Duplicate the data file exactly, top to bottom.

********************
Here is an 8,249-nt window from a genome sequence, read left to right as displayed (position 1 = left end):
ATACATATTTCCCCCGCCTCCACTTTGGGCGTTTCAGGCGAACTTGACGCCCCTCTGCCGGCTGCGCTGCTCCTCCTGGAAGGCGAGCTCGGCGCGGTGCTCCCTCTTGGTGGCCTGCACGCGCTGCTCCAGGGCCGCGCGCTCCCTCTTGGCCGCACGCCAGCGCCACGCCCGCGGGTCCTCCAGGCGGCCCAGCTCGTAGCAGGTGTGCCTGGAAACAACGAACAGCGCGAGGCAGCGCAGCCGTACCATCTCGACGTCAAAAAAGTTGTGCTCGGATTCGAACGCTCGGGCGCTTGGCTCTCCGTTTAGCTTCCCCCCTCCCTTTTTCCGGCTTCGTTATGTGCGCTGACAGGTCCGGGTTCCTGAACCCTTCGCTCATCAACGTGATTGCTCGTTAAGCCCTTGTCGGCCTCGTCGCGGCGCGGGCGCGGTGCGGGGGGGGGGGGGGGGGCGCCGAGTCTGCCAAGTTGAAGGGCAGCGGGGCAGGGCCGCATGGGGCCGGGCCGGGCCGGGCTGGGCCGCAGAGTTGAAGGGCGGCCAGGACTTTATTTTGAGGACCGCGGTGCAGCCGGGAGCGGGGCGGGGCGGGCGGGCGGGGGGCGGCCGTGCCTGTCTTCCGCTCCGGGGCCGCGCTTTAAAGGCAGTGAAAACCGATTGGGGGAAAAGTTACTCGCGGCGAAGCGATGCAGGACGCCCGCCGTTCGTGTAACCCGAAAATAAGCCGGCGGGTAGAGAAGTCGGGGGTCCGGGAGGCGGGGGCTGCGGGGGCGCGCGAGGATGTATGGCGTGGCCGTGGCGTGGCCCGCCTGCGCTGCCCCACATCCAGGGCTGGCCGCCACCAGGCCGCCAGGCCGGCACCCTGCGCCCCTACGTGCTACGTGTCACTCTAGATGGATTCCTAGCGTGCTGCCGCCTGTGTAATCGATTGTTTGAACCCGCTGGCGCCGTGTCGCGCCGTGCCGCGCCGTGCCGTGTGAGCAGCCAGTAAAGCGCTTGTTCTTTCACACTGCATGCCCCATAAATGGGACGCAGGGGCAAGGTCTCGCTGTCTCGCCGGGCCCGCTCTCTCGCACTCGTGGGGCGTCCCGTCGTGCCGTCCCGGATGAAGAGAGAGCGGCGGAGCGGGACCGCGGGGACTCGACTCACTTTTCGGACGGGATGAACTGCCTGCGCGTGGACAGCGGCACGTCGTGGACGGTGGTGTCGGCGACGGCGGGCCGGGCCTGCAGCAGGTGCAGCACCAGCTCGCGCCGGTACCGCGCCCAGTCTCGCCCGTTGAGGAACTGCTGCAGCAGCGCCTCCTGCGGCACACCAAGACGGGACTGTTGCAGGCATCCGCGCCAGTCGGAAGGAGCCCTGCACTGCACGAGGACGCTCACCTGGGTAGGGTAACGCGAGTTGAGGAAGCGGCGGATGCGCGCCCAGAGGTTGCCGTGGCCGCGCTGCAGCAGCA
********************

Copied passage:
Here is an 8,249-nt window from a genome sequence, read left to right as displayed (position 1 = left end):
ATACATATTTCCCCCGCCTCCACTTTGGGCGTTTCAGGCGAACTTGACGCCCCTCTGCCGGCTGCGCTGCTCCTCCTGGAAGGCGAGCTCGGCGCGGTGCTCCCTCTTGGTGGCCTGCACGCGCTGCTCCAGGGCCGCGCGCTCCCTCTTGGCCGCACGCCAGCGCCACGCCCGCGGGTCCTCCAGGCGGCCCAGCTCGTAGCAGGTGTGCCTGGAAACAACGAACAGCGCGAGGCAGCGCAGCCGTACCATCTCGACGTCAAAAAAGTTGTGCTCGGATTCGAACGCTCGGGCGCTTGGCTCTCCGTTTAGCTTCCCCCCTCCCTTTTTCCGGCTTCGTTATGTGCGCTGACAGGTCCGGGTTCCTGAACCCTTCGCTCATCAACGTGATTGCTCGTTAAGCCCTTGTCGGCCTCGTCGCGGCGCGGGCGCGGTGCGGGGGGGGGGGGGGGGGCGCCGAGTCTGCCAAGTTGAAGGGCAGCGGGGCAGGGCCGCATGGGGCCGGGCCGGGCCGGGCTGGGCCGCAGAGTTGAAGGGCGGCCAGGACTTTATTTTGAGGACCGCGGTGCAGCCGGGAGCGGGGCGGGGCGGGCGGGCGGGGGGCGGCCGTGCCTGTCTTCCGCTCCGGGGCCGCGCTTTAAAGGCAGTGAAAACCGATTGGGGGAAAAGTTACTCGCGGCGAAGCGATGCAGGACGCCCGCCGTTCGTGTAACCCGAAAATAAGCCGGCGGGTAGAGAAGTCGGGGGTCCGGGAGGCGGGGGCTGCGGGGGCGCGCGAGGATGTATGGCGTGGCCGTGGCGTGGCCCGCCTGCGCTGCCCCACATCCAGGGCTGGCCGCCACCAGGCCGCCAGGCCGGCACCCTGCGCCCCTACGTGCTACGTGTCACTCTAGATGGATTCCTAGCGTGCTGCCGCCTGTGTAATCGATTGTTTGAACCCGCTGGCGCCGTGTCGCGCCGTGCCGCGCCGTGCCGTGTGAGCAGCCAGTAAAGCGCTTGTTCTTTCACACTGCATGCCCCATAAATGGGACGCAGGGGCAAGGTCTCGCTGTCTCGCCGGGCCCGCTCTCTCGCACTCGTGGGGCGTCCCGTCGTGCCGTCCCGGATGAAGAGAGAGCGGCGGAGCGGGACCGCGGGGACTCGACTCACTTTTCGGACGGGATGAACTGCCTGCGCGTGGACAGCGGCACGTCGTGGACGGTGGTGTCGGCGACGGCGGGCCGGGCCTGCAGCAGGTGCAGCACCAGCTCGCGCCGGTACCGCGCCCAGTCTCGCCCGTTGAGGAACTGCTGCAGCAGCGCCTCCTGCGGCACACCAAGACGGGACTGTTGCAGGCATCCGCGCCAGTCGGAAGGAGCCCTGCACTGCACGAGGACGCTCACCTGGGTAGGGTAACGCGAGTTGAGGAAGCGGCGGATGCGCGCCCAGAGGTTGCCGTGGCCGCGCTGCAGCAGCA